This podcast episode releases on the 3-year anniversary of the day I sold my first solo cleaning business. Over these 3 years, so many cleaning company owners have asked me how I did it. So many people told me that you can't sell a solo cleaning business because I just owned a job and a job has no value. I didn't believe them. I'm not going to start this story where it really started for me and that's where God put a dream and vision in my heart to leave Upstate New York and go home to the Philly Area. I want to confine this story to the "How", so you can see the practical steps I took.
I had many initial conversations with friends like Billy Altman and John VanderMuelen, who have sold small businesses. I learned a lot and even gained valuable insight into proper expectations. It's hard to get full price. Don't be afraid to do owner-finance and take payments. Use legal documents and document every step of the process. The decision to sell was made in November 2017 and I had to leave NY by late June 2018. That gave me 7-8 months to get it done. I first shopped it around to some cleaning companies after getting a rough valuation of $50,000. One company rejected it after seeing my numbers and signing a non-disclosure agreement. They could get the same number of clients I was selling for less in marketing. One ignored me and one just declined. I sensed early on that another business would not buy mine as it was viewed as a cleaning job. I had to be more creative and package the offer differently. I had to sell a dream and offer it to people looking for what the dream provided. I knew that I had a great dream to offer. I had optimized a cleaning company from 5 days to 2 days per week cleaning and still making $55,000 per year in profit. If all my clients would transition to the new person, I knew this was a great deal for somebody. I just had to find that somebody. I called a few people I thought might be a fit. I could tell they were not the right fit. I considered making a list and what I would say to each person in a script starting with every person in my phone contact list. As I was doing this strategic thinking, I scheduled myself to go to a cleaning conference. I've been to many conferences, but this was my first ever cleaning conference. It was called Speed Cleaning, hosted by industry leader Debbie Sardone.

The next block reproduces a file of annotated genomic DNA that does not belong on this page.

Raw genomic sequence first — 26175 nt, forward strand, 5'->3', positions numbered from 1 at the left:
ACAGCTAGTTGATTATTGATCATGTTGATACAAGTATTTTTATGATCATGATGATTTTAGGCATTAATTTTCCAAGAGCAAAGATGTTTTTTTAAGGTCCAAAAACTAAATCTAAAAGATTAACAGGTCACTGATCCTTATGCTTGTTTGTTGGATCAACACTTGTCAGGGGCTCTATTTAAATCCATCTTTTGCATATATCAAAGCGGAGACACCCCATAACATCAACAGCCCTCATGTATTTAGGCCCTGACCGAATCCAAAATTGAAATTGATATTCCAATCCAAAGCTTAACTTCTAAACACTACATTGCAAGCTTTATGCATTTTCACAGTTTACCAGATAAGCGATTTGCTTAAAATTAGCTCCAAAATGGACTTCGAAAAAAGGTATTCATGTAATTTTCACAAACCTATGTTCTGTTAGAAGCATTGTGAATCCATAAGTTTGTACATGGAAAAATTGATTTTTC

At this time, I was also working on the value of my company. I'll share my valuation process in detail since I get asked this a lot! I first started by building the price from my numbers up. Then I found comparables on BizBuySell.com. I did a lot of research and found a good article detailing nine factors to the value of your company from Inc.com. The 9 factors are as follows: Recent Performance, Ease of Transition, Financial Records, Clientele, Products, Recurring Revenue, Staffing, Location, Brand or Reputation. I fully updated my numbers and removed all owner perks or (SDI: Seller's Discretionary Income). These are expenses that we as owners are legally allowed to take as tax deductions, but are not considered legitimate expenses of the business for sale purposes. The only expenses that should be included are operating, marketing, and financial. Items like the owner's cell phone, home internet, business trips taken by the owner, etc are perks. I then figured out how much time I worked in my business and replaced myself with an employee to do what I did, I assigned a reasonable salary to that position. I then took the total profit without perks (or SDI) and subtracted the salary and payroll expenses. This represented the profit of the company to an investor for one year. This investor would hire someone and run the business. This is how you properly evaluate the company's profit for selling. Then I looked at the nine factors and with no bias and graded myself two different ways against all nine. Finally, I took the weighted average of these nine factors to generated the profit multiplier of 3.03. I multiplied my annual profit without perks ($26,228) and multiplied by 3.03 for a business valuation of $79,500.
Now that I built the price was the ground up from solid financial records, I needed to compare my valuation to actual businesses that sold, similar to pulling real estate comps. I found 17 businesses on BizBuySell.com and backed out all of the numbers that I needed. This was not easy, but I'm an engineer and could figure it out. Some of these comps were already sold and some were for sale, so I took that into account. I narrowed it down to the 7 businesses most closely comparable to mine. Then I compared them to my business and made better than or worse than determinations. This part was not as scientific as I would have liked. But I did have a complete picture of each business for sale (or had already sold) and I put myself in the seat of the buyer who could choose between the 8 available businesses (including my own). Here are my notes:
From this comps list, I determined that I was NOT as good as the companies selling for $90k and $95k. I was clearly better than the solo companies priced at $45k and $41k. I was very comparable in many ways to the small 3-person teams selling at $75k. My takeaway from this week-long analysis gave me a comparables business valuation for my company between $70k - $80k. My personal profit multiplier valuation generated $79,500, which was on the higher end of my comp range. Thus, I went with the $79,500. I assumed I would negotiate and possibly walk away with $30k to $50k and I'd be happy as gravy.
The Smart Cleaning School Podcast helps cleaning business owners from start-up to the struggling solo to the striving seven-figure get SMARTER in their businesses, reshape their mindset, increase productivity, clear the overwhelm, and get clarity through SMART goal-setting & personal accountability. Ken Carfagno is a lifetime learner and teacher. His mission is to help visionaries make the impact they were meant to make.